We have to dare to be ourselves, however frightening or strange that self may prove to be. – May Sarton
I have a new friend. Her name is May Sarton and although she died in 1995 at the age of 83, she has become my friend through the beautiful words she uses to express her views on aging, isolation, solitude, friendship, relationships, love of nature, gratitude and appreciation for the simple pleasures of living. She was a prolific novelist and poet, but it is in her poignant, honest journals that chronicle her life that I discovered this woman was my friend, for a friend nourishes you and confides their innermost thoughts to you. It is an intimacy that I will cherish forever and seek when I need to commune with someone who truly understands what it means to live in this tenuous world.
Sarton was born in Belgium but her family fled to England, then the U.S., when Germany invaded Belgium at the start of WWI. She published her first collection of poetry in 1937. In 1945 she met Judy Matlack, who became her partner for the next thirteen years. She lived in New Hampshire for many years before moving to York, Maine where she would live for the rest of her life in solitude by the sea. Sarton wrote about her relationships and many of her earlier works contain vivid erotic female imagery. She did not see herself as a “lesbian” writer, instead wanting to touch on what is universally human about love in all its manifestations. She said of her book Mrs. Stevens Hears the Mermaids Singing, “The fear of homosexuality is so great that it took courage to write a novel about a woman homosexual who is not a sex maniac, a drunkard, a drug-taker, or in any way repulsive, to portray a homosexual who is neither pitiable nor disgusting, without sentimentality.”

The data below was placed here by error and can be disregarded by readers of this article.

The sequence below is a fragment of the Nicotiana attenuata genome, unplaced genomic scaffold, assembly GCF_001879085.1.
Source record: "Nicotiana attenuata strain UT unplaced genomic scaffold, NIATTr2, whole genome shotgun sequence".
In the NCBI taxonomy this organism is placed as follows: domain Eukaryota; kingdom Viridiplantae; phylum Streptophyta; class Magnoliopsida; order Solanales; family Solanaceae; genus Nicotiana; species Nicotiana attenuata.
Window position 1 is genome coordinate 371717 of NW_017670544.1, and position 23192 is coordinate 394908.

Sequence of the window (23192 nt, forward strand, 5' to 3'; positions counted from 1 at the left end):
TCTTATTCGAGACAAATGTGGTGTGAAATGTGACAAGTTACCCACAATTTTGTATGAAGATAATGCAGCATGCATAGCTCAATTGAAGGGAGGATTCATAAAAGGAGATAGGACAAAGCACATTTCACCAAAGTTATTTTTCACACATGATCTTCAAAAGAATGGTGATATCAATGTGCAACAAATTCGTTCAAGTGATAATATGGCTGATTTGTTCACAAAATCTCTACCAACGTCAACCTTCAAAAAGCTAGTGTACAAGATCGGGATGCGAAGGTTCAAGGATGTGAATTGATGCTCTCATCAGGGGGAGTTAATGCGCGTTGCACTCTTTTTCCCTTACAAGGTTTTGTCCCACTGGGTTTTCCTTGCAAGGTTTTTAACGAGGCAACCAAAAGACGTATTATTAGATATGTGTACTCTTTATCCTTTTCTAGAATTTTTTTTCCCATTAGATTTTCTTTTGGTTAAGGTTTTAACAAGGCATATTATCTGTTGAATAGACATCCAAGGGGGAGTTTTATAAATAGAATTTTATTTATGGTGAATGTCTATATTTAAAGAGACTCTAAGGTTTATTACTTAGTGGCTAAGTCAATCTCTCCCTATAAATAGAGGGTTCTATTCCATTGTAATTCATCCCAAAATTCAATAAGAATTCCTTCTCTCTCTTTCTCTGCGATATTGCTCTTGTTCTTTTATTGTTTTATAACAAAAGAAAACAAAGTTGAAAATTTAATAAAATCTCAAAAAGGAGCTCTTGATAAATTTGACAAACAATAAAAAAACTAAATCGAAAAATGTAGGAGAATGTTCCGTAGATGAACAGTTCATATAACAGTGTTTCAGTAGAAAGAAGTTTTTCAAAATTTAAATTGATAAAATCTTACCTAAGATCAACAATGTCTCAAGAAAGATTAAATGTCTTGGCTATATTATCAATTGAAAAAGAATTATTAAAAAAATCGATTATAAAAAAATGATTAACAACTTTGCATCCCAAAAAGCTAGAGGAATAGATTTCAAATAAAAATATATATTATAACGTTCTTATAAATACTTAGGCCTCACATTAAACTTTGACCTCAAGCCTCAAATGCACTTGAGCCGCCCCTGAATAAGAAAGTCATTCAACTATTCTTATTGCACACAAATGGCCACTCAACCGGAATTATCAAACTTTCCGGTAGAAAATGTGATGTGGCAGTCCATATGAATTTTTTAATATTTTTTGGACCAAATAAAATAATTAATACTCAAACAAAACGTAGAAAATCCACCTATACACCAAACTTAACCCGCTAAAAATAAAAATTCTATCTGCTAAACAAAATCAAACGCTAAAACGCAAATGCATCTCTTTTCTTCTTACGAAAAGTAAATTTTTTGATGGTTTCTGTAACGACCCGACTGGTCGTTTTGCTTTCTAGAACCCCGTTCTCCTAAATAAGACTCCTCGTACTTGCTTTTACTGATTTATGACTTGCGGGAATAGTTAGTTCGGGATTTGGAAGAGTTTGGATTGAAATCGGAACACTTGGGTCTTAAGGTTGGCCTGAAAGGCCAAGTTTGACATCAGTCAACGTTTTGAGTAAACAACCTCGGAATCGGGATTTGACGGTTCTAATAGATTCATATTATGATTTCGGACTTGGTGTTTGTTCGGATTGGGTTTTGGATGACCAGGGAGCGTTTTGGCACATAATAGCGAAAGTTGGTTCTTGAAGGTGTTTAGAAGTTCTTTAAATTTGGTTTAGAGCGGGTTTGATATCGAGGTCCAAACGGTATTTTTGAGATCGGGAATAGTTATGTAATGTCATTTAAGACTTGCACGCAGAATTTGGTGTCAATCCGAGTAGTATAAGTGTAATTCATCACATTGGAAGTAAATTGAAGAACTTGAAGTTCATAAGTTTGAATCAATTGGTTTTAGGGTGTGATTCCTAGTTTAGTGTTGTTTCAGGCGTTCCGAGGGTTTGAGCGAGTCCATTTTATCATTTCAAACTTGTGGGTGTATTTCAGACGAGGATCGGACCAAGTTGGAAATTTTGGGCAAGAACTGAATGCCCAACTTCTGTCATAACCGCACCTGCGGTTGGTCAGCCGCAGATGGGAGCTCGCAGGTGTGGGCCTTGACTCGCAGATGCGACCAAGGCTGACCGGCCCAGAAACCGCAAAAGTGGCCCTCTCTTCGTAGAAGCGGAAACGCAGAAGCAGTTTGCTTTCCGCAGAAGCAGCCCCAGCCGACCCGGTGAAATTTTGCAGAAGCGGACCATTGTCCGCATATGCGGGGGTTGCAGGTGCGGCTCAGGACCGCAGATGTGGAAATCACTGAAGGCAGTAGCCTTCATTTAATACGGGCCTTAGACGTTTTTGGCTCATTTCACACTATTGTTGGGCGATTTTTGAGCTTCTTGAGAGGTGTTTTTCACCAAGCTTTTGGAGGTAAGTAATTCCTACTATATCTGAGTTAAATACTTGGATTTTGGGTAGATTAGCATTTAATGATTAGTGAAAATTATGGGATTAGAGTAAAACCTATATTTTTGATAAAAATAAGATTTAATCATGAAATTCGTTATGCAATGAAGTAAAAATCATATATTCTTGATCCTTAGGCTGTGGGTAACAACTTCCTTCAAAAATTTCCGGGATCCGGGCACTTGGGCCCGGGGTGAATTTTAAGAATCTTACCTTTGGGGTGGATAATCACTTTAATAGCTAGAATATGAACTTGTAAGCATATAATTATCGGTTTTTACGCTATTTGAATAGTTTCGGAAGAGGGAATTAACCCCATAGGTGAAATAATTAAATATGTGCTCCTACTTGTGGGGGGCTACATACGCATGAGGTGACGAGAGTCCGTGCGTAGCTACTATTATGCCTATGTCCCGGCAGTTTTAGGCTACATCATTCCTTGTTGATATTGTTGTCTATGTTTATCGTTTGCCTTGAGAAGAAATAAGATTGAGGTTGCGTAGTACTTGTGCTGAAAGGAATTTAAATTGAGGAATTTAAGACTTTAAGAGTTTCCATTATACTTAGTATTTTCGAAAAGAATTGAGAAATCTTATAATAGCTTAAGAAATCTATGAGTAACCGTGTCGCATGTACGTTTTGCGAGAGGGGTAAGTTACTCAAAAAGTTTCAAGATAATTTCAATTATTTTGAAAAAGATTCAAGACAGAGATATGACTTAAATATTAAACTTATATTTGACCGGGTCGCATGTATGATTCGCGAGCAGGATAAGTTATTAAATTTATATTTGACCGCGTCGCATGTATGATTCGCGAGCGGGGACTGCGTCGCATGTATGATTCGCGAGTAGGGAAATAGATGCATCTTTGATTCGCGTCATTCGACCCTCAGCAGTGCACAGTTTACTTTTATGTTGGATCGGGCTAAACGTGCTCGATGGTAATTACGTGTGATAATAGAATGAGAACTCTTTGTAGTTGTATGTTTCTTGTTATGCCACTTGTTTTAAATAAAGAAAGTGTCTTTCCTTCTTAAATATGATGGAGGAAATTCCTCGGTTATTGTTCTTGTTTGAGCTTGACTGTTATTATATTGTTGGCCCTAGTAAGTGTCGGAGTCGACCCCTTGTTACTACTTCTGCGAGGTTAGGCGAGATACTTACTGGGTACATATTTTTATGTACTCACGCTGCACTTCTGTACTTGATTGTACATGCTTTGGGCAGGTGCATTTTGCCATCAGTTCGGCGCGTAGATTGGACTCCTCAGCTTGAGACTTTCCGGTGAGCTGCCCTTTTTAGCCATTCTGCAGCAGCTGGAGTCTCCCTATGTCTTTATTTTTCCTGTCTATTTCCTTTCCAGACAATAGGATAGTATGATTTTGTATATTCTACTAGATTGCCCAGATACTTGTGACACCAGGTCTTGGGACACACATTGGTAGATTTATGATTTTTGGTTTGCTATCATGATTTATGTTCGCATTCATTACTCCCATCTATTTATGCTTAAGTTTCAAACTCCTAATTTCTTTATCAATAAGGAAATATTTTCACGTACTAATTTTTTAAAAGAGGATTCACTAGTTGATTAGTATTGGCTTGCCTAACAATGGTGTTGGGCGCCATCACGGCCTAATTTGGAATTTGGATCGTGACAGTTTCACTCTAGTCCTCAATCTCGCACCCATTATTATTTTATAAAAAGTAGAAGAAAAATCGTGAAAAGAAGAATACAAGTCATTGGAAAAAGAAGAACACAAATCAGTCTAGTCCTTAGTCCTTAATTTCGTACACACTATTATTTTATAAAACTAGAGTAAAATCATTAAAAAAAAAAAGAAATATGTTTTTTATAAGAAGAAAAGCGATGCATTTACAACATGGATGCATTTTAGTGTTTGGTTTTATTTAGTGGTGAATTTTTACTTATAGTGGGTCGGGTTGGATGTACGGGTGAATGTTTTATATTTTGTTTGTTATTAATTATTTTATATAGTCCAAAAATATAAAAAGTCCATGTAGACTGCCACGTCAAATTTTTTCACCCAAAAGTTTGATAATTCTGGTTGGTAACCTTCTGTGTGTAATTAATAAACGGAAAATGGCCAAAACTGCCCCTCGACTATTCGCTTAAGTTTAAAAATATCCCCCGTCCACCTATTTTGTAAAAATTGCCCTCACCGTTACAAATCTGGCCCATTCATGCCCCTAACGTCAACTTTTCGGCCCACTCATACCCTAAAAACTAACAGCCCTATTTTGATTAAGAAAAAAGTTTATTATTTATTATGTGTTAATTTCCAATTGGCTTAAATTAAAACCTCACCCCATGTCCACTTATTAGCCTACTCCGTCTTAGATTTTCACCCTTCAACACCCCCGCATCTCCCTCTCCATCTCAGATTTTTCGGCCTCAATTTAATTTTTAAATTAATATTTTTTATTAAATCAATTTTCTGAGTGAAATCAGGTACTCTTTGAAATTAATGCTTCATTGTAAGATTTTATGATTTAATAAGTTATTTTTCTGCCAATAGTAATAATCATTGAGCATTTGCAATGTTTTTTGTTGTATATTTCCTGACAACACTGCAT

I first became aware of Sarton when she was featured on a Maine PBS documentary, World of Light that she narrates herself. At the age of 65, she contemplates her long career and the nature of her work, reading poetry, discussing her loves and her influence. It is in her reflections on solitude and her life in Maine that entrances me. She is compelling, gentle, articulate and so honest it tears at my heart. I can see myself sitting down with her to share a cup of tea and later we will stroll in her garden that she has lovingly nurtured. I know that my visit with her would be soothing, it would have laughter and I would leave feeling uplifted.
I am not alone in my perceived friendship with Sarton. In her later years, she lived alone and came to value her solitude and some consider her Journal of a Solitude her best work. Her memoirs make her seem so human and approachable that many people, strangers to her, but friends in their hearts, would show up on her doorstep. She always took time to meet with people but in her love of solitude that filled her later life, these visits were dreaded. This longing is reflected in this excerpt, “There is no doubt that solitude is a challenge and to maintain balance within it a precarious business. But I must not forget that, for me, being with people or even with one beloved person for any length of time without solitude is even worse. I feel dispersed, scattered, in pieces. I must have time alone in which to mull over my encounter, and to extract its juice, its essence, to understand what has really happened to me as a consequence of it.”
So as a fellow solitude I would never show up on her doorstep if she was still living, but I will visit her often when I read her glorious words. In a world where thought and observations are reduced to 150 characters or less, settling in a comfortable chair to read her flowing, sometimes fragile, reflections, especially as I am growing into my old age, are moments I treasure. May Sarton was much loved and will remain so as future generations discover the beauty of the written word as only she could express it. To read her works is to enter into her world, with honesty, and whether or not you agree on certain points of view, you will leave her works enraptured with her legacy, and you might say, as I do, “This is my friend and for that I am grateful.”